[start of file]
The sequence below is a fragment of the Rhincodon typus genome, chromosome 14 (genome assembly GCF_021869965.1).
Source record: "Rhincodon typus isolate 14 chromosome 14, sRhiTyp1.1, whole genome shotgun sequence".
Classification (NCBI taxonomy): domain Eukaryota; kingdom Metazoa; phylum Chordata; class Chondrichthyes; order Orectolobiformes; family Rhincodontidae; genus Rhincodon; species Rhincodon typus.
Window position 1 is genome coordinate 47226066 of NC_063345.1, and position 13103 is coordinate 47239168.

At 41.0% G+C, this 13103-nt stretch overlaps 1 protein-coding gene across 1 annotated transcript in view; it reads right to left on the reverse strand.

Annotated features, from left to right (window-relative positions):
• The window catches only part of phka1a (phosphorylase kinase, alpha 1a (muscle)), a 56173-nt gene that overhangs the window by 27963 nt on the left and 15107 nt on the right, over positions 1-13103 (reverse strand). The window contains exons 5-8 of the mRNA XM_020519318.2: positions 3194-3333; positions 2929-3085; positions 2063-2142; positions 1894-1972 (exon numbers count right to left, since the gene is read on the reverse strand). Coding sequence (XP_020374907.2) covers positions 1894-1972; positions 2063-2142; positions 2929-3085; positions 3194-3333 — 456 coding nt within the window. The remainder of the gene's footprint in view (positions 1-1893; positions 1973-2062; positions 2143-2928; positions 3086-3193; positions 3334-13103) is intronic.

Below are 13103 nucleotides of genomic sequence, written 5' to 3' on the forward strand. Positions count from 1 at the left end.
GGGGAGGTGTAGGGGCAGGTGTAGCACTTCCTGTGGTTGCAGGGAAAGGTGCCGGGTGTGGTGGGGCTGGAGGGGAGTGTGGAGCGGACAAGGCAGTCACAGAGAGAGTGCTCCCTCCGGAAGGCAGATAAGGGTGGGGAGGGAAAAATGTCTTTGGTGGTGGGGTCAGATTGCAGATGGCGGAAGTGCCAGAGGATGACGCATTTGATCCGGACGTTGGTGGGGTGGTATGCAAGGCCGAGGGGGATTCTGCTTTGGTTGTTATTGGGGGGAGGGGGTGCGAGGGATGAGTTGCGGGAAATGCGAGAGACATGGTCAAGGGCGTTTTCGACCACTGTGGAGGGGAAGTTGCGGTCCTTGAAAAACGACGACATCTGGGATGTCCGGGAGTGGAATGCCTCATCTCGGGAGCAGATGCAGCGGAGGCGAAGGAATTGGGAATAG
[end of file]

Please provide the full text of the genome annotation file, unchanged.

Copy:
The sequence below is a fragment of the Rhincodon typus genome, chromosome 14 (genome assembly GCF_021869965.1).
Source record: "Rhincodon typus isolate 14 chromosome 14, sRhiTyp1.1, whole genome shotgun sequence".
Classification (NCBI taxonomy): domain Eukaryota; kingdom Metazoa; phylum Chordata; class Chondrichthyes; order Orectolobiformes; family Rhincodontidae; genus Rhincodon; species Rhincodon typus.
Window position 1 is genome coordinate 47226066 of NC_063345.1, and position 13103 is coordinate 47239168.

At 41.0% G+C, this 13103-nt stretch overlaps 1 protein-coding gene across 1 annotated transcript in view; it reads right to left on the reverse strand.

Annotated features, from left to right (window-relative positions):
• The window catches only part of phka1a (phosphorylase kinase, alpha 1a (muscle)), a 56173-nt gene that overhangs the window by 27963 nt on the left and 15107 nt on the right, over positions 1-13103 (reverse strand). The window contains exons 5-8 of the mRNA XM_020519318.2: positions 3194-3333; positions 2929-3085; positions 2063-2142; positions 1894-1972 (exon numbers count right to left, since the gene is read on the reverse strand). Coding sequence (XP_020374907.2) covers positions 1894-1972; positions 2063-2142; positions 2929-3085; positions 3194-3333 — 456 coding nt within the window. The remainder of the gene's footprint in view (positions 1-1893; positions 1973-2062; positions 2143-2928; positions 3086-3193; positions 3334-13103) is intronic.

Below are 13103 nucleotides of genomic sequence, written 5' to 3' on the forward strand. Positions count from 1 at the left end.
GGGGAGGTGTAGGGGCAGGTGTAGCACTTCCTGTGGTTGCAGGGAAAGGTGCCGGGTGTGGTGGGGCTGGAGGGGAGTGTGGAGCGGACAAGGCAGTCACAGAGAGAGTGCTCCCTCCGGAAGGCAGATAAGGGTGGGGAGGGAAAAATGTCTTTGGTGGTGGGGTCAGATTGCAGATGGCGGAAGTGCCAGAGGATGACGCATTTGATCCGGACGTTGGTGGGGTGGTATGCAAGGCCGAGGGGGATTCTGCTTTGGTTGTTATTGGGGGGAGGGGGTGCGAGGGATGAGTTGCGGGAAATGCGAGAGACATGGTCAAGGGCGTTTTCGACCACTGTGGAGGGGAAGTTGCGGTCCTTGAAAAACGACGACATCTGGGATGTCCGGGAGTGGAATGCCTCATCTCGGGAGCAGATGCAGCGGAGGCGAAGGAATTGGGAATAG